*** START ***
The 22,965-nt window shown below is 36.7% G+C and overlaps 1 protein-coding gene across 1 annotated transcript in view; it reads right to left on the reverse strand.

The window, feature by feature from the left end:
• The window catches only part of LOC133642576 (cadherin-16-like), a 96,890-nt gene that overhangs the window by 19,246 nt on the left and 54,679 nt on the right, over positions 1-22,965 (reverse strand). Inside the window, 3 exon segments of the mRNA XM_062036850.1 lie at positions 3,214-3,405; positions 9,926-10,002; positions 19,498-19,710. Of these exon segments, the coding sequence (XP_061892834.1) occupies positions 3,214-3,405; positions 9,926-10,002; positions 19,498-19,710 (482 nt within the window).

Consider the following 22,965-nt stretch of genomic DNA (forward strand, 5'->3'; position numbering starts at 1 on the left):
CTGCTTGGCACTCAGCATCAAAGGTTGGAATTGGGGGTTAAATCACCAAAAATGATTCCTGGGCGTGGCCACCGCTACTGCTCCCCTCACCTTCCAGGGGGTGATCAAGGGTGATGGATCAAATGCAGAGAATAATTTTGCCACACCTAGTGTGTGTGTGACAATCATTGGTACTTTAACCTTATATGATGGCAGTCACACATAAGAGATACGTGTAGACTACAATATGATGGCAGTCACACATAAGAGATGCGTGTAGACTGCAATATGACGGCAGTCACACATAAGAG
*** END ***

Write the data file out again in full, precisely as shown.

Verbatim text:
The 22,965-nt window shown below is 36.7% G+C and overlaps 1 protein-coding gene across 1 annotated transcript in view; it reads right to left on the reverse strand.

The window, feature by feature from the left end:
• The window catches only part of LOC133642576 (cadherin-16-like), a 96,890-nt gene that overhangs the window by 19,246 nt on the left and 54,679 nt on the right, over positions 1-22,965 (reverse strand). Inside the window, 3 exon segments of the mRNA XM_062036850.1 lie at positions 3,214-3,405; positions 9,926-10,002; positions 19,498-19,710. Of these exon segments, the coding sequence (XP_061892834.1) occupies positions 3,214-3,405; positions 9,926-10,002; positions 19,498-19,710 (482 nt within the window).

Consider the following 22,965-nt stretch of genomic DNA (forward strand, 5'->3'; position numbering starts at 1 on the left):
CTGCTTGGCACTCAGCATCAAAGGTTGGAATTGGGGGTTAAATCACCAAAAATGATTCCTGGGCGTGGCCACCGCTACTGCTCCCCTCACCTTCCAGGGGGTGATCAAGGGTGATGGATCAAATGCAGAGAATAATTTTGCCACACCTAGTGTGTGTGTGACAATCATTGGTACTTTAACCTTATATGATGGCAGTCACACATAAGAGATACGTGTAGACTACAATATGATGGCAGTCACACATAAGAGATGCGTGTAGACTGCAATATGACGGCAGTCACACATAAGAG